“American democracy just isn’t good enough anymore. A costly election has done more to divide American society than unite it, while trust in government–and democracy itself–is plummeting. But there are better systems out there, and America would be wise to learn from them. In this provocative manifesto, globalization scholar Parag Khanna tours cutting-edge nations from Switzerland to Singapore to reveal the inner workings that allow them that lead the way in managing the volatility of a fast-changing world while delivering superior welfare and prosperity for their citizens.” Amazon »
Switzerland is so decentralized it does not have a president (or head of state), but rather a Federal Council of seven members whose chairman rotates each year. (Most citizens cannot name even three of the seven.)
(Info-states) define their geography by their connectivity rather than just their territory; their supply chains are as important to their map as their location.
Their only ideology is pragmatism.
As with natural selection, governance models evolve over time through adaptation, modification, and imitation. The more the world becomes connected and complex, devolved and data-saturated, the more the info-state model will rise in status. Global political discourse is shifting into a post-ideological terrain where performance—based on citizen satisfaction and international benchmarks—is the arbiter of success.
We are coming to appreciate that the difference between successful and failing countries today is not rich versus poor, left versus right, or democratic versus authoritarian, but whether they have the capacity to meet their citizens’ basic needs, empower them as individuals, and act or change course when needed. Everything else is window dressing.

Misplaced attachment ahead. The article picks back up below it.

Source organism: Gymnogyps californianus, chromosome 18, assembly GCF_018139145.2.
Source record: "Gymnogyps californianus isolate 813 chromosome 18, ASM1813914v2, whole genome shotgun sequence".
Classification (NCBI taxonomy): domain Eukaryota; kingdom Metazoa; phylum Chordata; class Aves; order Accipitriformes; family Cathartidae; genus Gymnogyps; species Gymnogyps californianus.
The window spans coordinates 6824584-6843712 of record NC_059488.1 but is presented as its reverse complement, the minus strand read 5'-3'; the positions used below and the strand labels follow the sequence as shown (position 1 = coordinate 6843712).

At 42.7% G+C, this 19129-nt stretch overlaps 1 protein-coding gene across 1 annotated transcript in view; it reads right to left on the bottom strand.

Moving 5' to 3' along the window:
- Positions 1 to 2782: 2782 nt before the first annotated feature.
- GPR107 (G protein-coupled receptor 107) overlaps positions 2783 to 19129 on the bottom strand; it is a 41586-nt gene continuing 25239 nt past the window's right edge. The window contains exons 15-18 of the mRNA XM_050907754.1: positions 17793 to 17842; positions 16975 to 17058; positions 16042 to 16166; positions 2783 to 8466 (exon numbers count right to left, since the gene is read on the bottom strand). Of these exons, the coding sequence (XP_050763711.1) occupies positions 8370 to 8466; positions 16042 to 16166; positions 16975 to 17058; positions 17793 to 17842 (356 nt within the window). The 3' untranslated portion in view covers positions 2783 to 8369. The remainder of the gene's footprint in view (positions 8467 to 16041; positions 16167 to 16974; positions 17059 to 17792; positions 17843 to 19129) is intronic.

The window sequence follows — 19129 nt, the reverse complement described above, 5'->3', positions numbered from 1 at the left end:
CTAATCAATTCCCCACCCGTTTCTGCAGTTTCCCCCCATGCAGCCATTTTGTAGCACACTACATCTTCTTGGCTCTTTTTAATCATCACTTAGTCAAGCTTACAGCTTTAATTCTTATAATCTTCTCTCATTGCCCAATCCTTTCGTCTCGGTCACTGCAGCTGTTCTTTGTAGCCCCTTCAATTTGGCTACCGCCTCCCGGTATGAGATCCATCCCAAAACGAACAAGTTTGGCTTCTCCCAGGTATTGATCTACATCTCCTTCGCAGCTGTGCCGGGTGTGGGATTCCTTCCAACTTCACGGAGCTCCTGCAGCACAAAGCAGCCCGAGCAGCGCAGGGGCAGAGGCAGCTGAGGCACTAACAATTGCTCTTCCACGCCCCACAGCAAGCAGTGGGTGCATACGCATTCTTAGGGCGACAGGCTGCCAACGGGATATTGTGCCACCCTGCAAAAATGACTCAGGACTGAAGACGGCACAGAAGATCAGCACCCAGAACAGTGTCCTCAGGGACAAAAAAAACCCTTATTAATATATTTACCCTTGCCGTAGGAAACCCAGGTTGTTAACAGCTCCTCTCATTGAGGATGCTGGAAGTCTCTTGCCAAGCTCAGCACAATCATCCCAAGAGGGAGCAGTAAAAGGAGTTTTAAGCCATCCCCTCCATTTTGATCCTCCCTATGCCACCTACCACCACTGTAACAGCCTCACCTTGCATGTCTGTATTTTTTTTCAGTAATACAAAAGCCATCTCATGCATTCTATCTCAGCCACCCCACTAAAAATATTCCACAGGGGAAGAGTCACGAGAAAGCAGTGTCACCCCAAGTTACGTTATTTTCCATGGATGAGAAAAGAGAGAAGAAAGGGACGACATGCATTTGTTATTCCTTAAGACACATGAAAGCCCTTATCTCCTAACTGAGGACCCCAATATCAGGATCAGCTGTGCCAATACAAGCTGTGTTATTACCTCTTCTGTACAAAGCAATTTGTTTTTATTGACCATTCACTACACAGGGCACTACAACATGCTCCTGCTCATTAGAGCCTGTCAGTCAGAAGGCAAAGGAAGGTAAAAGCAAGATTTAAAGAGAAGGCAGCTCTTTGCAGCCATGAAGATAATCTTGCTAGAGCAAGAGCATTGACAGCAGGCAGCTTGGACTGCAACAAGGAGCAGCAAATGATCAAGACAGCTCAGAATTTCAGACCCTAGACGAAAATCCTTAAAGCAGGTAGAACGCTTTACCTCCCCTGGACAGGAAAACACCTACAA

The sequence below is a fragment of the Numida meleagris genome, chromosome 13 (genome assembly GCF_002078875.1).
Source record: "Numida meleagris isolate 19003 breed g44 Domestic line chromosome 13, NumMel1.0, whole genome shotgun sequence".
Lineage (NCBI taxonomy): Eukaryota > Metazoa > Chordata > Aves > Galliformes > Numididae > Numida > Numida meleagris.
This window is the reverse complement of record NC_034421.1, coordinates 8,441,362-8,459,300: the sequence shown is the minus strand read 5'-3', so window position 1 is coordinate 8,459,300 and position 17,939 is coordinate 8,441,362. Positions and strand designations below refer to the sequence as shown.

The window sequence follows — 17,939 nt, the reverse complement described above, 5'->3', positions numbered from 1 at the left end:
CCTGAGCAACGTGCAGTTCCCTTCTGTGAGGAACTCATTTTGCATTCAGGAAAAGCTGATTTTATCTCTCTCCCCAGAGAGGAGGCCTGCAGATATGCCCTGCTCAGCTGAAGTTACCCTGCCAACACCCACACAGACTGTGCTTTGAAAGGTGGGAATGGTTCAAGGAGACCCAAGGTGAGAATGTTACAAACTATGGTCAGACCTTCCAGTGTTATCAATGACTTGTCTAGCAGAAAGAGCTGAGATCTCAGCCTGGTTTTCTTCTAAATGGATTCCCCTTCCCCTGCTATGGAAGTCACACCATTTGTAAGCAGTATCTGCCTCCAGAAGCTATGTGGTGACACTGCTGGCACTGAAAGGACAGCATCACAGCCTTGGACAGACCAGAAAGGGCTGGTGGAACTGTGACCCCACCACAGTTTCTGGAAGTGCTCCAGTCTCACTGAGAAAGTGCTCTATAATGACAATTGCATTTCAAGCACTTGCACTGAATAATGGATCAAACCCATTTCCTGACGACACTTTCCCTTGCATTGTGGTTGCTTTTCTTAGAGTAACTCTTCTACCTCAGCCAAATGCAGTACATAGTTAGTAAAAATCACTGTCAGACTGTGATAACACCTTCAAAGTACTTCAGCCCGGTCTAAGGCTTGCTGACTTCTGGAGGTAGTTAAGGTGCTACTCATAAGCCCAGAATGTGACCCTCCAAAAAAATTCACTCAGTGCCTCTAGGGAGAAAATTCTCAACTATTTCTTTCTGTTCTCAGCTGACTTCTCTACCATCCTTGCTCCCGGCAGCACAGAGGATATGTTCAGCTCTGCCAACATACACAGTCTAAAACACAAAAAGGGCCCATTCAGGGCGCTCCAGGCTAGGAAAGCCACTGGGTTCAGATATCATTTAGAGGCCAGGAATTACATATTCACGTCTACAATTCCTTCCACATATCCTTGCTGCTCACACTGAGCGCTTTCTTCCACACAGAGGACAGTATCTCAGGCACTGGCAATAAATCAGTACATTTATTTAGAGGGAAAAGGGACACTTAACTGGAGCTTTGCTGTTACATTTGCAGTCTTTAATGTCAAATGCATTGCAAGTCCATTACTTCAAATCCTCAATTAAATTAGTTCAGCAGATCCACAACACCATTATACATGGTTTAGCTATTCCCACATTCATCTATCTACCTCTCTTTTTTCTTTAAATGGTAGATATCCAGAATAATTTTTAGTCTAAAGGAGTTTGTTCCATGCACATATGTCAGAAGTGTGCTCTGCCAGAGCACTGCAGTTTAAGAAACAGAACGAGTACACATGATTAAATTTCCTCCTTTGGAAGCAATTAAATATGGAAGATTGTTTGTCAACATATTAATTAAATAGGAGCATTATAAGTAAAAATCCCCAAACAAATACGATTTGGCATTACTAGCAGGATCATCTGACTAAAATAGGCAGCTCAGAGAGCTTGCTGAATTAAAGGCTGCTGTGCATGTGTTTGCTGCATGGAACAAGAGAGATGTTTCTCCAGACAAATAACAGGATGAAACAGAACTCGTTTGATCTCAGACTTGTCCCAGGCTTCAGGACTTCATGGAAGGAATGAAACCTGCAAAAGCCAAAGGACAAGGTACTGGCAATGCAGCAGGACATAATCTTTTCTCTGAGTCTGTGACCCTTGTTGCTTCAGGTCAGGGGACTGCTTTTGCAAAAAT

Here then is a key reason to pay attention to technocracy: Because it is Asia’s future. Technocracy becomes a form of salvation after societies realize that democracy doesn’t guarantee national success. Democracy eventually gets sick of itself and votes for technocracy.
China’s spectacular rise versus that of democracies such as India has shown the world that it is better to have a system focused on delivery without democracy than a system that is too democratic at the expense of delivery. For democracy to be admired, it has to deliver.
In the long run, the quality of governance matters more than regime type.
“Chinese people don’t love their government, but they trust it.”
“The Swiss no longer believe in churches and religion,” muses Reto Steiner, a professor at the University of Bern. “They put their trust in deliberation, academics and experts.
Watches and knives, pharmaceuticals and chocolate, precision tools and encrypted hardware—almost everything Switzerland makes is better than anything anyone else can offer. This is because rather than shun vocational education, Swiss overwhelmingly prefer apprenticeships as a mode of skill-building for the global marketplace.
The top three most competitive economies in the world according to the Global Innovation Index (GII) are Switzerland, South Korea and Singapore, all of which have vocational educational systems and worker retraining programs and near-zero unemployment.
The state-builders, urban planners, and economic strategists of the 21st century all take their inspiration from (Singapore’s founder) Lee Kuan Yew, not Thomas Jefferson.
Singapore’s civil service is a spiral staircase: With each rung you learn to manage a different portfolio, building a broad knowledge base and first-hand experience. By contrast, American politics is like an elevator: One can get in on the bottom floor and go straight to top, missing all the learning in between.
At no point in the past decade has any official or academic in a foreign country told me they want their country to look like “America.” They want to have a Silicon Valley, a New York City and a Boston—hubs of innovation, finance, and knowledge.
The notion that western societies rule by reason and eastern societies by despotism is a tired cliché in a world of constant data feedback.
In the coming decades, global competition will punish the sentimental. A society that could do something better but doesn’t is either stupid or suicidal—or both. For political systems this means less emphasis on democracy and more on good governance. Success is measured by delivering welfare domestically and managing global complexity, not by holding elections.